“Or why not treat yourself or a family member or a loved one, or a friend!, to our latest product, the Saltburn-by-the-Sea Town Pass. Not only does it give unlimited yearly access to The Foetus Museum but also to our wonderful Aquarium, check it out on the mount!
“As a Saltburn-by-the-Sea Town Pass holder you will also be entitled to a discount on the Nuclear Power Station tour. Feel the heat and enter at your own peril! Rad suits not included.
“Saltburn-by-the-Sea Town Passes are available now at your earliest convenience in the gift shop. Please indulge. You won’t regret.”
The gift shop was on the rooftop. It was set up like a maze and Corey found himself going past the same foetus key rings, postcards, pencil ends, snow globes, brochures, books, before he came to the cash desk manned by an elderly lady wearing a see-through plastic mac and with her hair in rollers.
Behind her stood the fire escape stairs, winding their way back down to the seafront.
“So you’re a runaway, are you?”
Corey looked out past the woman, out at the rolling sea where the seals lived, and imagined that he was.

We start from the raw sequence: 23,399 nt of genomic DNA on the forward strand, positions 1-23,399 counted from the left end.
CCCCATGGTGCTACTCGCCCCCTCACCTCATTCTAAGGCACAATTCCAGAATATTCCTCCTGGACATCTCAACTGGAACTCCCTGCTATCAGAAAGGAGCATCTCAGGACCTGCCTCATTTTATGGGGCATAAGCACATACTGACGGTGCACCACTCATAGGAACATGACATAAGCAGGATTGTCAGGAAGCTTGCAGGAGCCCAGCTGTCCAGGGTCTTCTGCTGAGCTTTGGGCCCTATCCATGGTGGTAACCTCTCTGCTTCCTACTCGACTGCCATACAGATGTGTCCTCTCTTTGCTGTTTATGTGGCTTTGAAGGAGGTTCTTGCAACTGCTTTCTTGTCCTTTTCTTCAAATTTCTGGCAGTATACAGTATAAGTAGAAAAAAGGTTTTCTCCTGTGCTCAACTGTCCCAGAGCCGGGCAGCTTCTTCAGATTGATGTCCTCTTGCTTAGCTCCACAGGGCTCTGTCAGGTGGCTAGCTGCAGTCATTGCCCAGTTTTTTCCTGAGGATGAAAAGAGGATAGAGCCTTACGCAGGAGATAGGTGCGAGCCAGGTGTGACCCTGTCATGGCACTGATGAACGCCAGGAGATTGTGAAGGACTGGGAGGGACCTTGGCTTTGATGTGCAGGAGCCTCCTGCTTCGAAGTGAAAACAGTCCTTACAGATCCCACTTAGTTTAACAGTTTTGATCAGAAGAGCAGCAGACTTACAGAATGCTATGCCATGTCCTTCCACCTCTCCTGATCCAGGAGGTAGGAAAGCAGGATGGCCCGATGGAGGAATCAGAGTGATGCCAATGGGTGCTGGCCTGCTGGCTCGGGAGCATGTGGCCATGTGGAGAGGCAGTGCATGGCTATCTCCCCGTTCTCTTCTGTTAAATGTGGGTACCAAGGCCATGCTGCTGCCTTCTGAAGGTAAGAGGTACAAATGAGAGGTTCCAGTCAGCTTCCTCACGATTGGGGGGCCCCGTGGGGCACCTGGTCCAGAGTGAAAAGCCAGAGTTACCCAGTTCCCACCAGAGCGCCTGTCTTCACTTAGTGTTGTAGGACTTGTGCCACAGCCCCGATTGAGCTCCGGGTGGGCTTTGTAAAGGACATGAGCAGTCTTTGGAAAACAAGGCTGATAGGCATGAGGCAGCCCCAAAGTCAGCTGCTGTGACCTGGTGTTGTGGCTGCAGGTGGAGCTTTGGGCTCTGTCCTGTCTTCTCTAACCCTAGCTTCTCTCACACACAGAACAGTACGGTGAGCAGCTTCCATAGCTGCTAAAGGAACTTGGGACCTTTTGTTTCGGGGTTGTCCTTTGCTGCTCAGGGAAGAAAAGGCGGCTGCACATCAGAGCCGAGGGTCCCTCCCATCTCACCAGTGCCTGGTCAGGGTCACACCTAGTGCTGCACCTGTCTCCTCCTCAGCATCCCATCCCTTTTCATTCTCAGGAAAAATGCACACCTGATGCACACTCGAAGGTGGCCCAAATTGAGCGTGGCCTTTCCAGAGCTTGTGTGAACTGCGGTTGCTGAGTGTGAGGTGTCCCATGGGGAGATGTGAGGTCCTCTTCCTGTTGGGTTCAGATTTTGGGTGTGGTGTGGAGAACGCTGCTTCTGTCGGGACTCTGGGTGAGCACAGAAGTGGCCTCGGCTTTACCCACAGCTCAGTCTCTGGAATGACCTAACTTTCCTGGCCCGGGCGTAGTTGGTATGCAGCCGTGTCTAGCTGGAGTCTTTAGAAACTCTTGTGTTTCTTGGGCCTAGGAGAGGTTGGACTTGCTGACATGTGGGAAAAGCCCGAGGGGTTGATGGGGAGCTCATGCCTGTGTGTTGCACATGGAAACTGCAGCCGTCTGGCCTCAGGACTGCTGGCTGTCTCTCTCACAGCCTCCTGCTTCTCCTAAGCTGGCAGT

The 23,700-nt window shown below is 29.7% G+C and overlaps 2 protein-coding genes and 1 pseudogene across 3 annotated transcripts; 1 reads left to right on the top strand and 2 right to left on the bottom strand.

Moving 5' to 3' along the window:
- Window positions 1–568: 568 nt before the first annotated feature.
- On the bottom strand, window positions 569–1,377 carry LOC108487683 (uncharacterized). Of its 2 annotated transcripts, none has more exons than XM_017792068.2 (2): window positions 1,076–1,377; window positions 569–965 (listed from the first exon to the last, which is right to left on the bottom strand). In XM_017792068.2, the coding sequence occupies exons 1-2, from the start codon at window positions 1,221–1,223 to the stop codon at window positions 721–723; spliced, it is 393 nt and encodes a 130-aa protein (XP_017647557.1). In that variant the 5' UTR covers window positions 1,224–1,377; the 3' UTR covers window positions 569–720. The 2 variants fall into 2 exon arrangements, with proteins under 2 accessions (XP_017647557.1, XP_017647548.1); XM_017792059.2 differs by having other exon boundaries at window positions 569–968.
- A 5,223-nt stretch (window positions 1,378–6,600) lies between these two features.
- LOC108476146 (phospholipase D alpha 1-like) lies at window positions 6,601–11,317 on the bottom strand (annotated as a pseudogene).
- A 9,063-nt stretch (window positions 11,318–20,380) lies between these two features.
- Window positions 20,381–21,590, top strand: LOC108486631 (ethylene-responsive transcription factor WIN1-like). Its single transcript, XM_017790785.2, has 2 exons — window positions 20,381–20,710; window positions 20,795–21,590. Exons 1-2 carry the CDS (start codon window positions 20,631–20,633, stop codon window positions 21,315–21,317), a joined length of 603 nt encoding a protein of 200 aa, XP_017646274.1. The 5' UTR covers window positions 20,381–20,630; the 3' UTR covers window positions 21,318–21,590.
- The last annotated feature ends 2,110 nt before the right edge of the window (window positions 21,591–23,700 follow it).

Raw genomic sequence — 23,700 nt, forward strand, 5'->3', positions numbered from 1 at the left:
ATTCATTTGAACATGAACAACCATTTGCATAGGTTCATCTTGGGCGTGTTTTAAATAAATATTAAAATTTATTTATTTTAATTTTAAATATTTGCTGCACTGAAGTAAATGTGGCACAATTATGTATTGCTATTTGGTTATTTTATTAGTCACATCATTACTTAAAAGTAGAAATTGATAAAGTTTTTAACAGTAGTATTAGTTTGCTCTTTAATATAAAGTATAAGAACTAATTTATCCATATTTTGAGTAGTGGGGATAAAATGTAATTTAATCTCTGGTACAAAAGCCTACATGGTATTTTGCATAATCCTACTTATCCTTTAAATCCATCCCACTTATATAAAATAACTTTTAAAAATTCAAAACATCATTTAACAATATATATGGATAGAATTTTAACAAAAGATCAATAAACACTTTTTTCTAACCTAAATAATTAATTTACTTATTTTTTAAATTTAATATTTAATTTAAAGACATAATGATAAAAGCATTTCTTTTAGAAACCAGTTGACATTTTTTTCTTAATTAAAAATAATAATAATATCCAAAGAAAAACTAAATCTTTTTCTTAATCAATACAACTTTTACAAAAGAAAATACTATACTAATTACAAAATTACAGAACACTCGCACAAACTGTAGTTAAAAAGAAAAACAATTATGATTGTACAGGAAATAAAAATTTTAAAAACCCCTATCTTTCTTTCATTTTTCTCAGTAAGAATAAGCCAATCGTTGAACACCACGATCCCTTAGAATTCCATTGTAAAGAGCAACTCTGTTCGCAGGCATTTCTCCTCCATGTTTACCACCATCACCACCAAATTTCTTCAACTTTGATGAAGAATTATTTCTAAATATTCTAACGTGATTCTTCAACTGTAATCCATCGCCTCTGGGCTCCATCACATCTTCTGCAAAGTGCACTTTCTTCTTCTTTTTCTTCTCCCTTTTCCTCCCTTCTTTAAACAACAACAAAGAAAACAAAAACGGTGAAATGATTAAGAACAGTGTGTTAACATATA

He could get a boat. Start out afresh somewhere else, in another country.
Foreign languages were banned but sometimes at night he had made up his own foreign languages in his head, dazzling himself with his love talk.
So why not?
Then he remembered his parents.
They were relying on him.
“I’m here for the Swiss Card Sharp Summer Camp and Academy,” he said and the woman had looked at his cumbersome hands skeptically, said ‘oh dear, oh dear’ and had handed him a card.
We’ve got a slot for everyone!
Come over and chance your luck!
“When it all goes wrong come and find me,” she said. “That EVANS, you know he’s an arse? A real bumming buttocky arse.”
And with that Corey went down the fire escape stairs and onto the front.
It was a blustery day.
His hair streamed behind him like a banner.
Le noyé assassiné by Philippe Clay - https://youtu.be/lZ_NgSs7gtY